More criticism over MFAT spending

By Amelia Romanos

Foreign Affair Minister Murray McCully has denied that a $1.3 million makeover for the Niue high commissioner's residence is going ahead. File photo / NZPA
Foreign Affair Minister Murray McCully has denied that a $1.3 million makeover for the Niue high commissioner's residence is going ahead. File photo / NZPA

Labour has continued its attack on the Government's foreign affairs priorities, accusing it of planning a $1.3 million makeover for the Niue high commissioner's residence amid plans to cut staff.

However, Foreign Affair Minister Murray McCully denied the renovations were going ahead, and stressed that the ministry had been told to cut back on non-essential spending.

Labour foreign affairs spokesman Phil Goff told Parliament today that documents showed plans for a luxury upgrade of the residence, which is the home to High Commissioner Mark Blumsky, a former National MP.

"Why would you spend that much money in a very small country of 1100 people, while at the same time you're getting ready to sack 63 core staff members in foreign affairs?"

Mr Goff also questioned plans to build a swimming pool at New Zealand's Tokyo embassy, which he said would cost $903,000.

Mr McCully said the suggestion that "large sums of money" were being spent on swimming pools while jobs were under threat were "ridiculous".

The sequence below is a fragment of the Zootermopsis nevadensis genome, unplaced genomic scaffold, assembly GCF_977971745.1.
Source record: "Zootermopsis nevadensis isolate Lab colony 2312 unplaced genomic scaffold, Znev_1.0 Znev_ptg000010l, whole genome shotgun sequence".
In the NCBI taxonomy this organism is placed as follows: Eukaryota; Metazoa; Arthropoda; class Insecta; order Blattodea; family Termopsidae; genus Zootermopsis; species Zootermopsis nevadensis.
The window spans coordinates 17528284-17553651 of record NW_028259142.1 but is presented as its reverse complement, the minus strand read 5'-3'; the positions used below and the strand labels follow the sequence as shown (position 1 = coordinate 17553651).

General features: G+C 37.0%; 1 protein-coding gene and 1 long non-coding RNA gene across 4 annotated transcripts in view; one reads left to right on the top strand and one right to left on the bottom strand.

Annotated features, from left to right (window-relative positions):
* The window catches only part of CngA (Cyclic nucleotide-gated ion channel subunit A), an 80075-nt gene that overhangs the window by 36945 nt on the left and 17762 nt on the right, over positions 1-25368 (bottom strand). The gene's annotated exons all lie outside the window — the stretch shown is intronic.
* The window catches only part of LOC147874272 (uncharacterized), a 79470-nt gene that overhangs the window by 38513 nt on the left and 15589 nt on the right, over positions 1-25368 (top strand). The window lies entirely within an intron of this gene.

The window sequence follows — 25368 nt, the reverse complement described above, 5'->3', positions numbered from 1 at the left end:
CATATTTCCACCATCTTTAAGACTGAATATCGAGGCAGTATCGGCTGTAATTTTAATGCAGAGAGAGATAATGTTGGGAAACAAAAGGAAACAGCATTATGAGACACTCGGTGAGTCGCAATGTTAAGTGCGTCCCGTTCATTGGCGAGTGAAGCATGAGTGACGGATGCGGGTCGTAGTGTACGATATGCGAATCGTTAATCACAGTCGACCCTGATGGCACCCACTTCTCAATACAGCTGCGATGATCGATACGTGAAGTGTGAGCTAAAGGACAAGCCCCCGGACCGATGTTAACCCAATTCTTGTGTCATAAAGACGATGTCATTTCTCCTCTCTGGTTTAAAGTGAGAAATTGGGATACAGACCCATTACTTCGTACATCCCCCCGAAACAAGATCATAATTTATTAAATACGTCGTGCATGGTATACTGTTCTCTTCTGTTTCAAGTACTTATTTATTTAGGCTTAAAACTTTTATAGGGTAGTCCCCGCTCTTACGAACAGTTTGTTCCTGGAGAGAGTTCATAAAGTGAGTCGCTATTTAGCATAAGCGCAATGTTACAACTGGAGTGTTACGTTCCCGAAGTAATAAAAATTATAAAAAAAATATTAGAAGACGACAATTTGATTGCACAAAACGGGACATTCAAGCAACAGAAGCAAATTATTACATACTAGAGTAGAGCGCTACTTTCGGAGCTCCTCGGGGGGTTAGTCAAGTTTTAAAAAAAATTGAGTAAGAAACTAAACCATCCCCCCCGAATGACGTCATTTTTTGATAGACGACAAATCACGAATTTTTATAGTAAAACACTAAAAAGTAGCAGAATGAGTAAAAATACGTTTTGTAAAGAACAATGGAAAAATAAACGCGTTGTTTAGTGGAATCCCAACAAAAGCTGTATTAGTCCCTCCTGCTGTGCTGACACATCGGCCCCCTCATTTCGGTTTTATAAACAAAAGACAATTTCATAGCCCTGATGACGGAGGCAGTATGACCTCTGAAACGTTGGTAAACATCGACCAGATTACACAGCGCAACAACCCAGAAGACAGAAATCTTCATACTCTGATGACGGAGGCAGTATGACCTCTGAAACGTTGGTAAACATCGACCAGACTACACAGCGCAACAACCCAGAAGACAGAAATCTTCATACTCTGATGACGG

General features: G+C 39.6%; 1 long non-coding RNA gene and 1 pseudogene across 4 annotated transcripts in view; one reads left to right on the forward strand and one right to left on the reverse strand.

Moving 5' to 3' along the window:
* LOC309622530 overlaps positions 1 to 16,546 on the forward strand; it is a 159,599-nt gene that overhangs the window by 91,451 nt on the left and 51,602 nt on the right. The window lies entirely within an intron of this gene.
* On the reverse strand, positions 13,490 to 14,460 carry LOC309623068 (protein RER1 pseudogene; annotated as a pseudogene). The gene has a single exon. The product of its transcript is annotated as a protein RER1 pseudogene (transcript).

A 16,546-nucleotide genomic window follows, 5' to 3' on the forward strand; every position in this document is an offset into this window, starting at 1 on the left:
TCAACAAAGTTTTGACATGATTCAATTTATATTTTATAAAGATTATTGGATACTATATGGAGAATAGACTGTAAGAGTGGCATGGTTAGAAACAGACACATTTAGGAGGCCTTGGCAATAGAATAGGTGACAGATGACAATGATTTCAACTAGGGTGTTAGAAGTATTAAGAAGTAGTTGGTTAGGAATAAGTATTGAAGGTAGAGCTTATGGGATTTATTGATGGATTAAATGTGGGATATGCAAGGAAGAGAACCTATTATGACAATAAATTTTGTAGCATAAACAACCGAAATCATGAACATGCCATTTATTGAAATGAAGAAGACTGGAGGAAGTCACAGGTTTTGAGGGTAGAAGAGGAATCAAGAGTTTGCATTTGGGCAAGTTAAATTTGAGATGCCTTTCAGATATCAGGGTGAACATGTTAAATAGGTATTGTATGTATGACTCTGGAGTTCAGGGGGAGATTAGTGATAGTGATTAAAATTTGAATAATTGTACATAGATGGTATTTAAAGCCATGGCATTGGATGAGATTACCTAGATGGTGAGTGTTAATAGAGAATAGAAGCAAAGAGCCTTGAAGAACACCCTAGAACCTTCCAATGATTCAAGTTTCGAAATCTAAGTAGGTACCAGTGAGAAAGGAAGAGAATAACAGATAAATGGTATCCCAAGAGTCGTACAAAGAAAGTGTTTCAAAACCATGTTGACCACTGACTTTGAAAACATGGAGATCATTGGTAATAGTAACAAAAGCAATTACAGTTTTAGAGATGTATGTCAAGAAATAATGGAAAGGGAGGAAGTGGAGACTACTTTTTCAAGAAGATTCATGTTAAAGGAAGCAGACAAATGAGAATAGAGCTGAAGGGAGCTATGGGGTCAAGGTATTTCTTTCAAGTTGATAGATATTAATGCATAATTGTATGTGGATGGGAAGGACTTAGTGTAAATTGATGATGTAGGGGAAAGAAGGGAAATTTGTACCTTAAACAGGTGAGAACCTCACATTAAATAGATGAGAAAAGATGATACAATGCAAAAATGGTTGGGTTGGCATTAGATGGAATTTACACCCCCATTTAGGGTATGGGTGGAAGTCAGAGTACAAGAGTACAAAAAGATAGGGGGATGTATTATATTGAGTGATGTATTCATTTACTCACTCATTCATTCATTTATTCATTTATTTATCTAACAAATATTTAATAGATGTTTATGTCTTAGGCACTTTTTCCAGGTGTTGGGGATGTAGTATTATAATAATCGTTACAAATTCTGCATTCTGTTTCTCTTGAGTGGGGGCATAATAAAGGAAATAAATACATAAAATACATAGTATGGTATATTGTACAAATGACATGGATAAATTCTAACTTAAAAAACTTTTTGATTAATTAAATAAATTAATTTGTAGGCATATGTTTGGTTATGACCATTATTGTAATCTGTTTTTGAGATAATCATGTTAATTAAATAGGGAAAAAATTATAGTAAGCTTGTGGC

"The document that I understand to be in question was an engineer's recommendation ... it was distributed to those who might tender for the outsourcing work should such outsourcing work proceed. There is no proposal to spend money at the moment."

Mr McCully said there had been a recommendation to upgrade the Niue residence, but Mr Blumsky had told him the idea was "barking mad" and he agreed, and passed that message on to the ministry.

"In January of this year, when it became clear to me that some jobs in the ministry were on the line, I asked to see the chief executive, and I told him that I thought all non-essential capital expenditure should cease if there was to be discussion about staff positions going," Mr McCully told Parliament.

Ministry of Foreign Affairs chief executive John Allen last week announced a proposal that would cut 305 ministry jobs, including 63 diplomatic and policy positions. He stressed that the plan was not a "done deal" and staff had a month to provide feedback.

- APNZ

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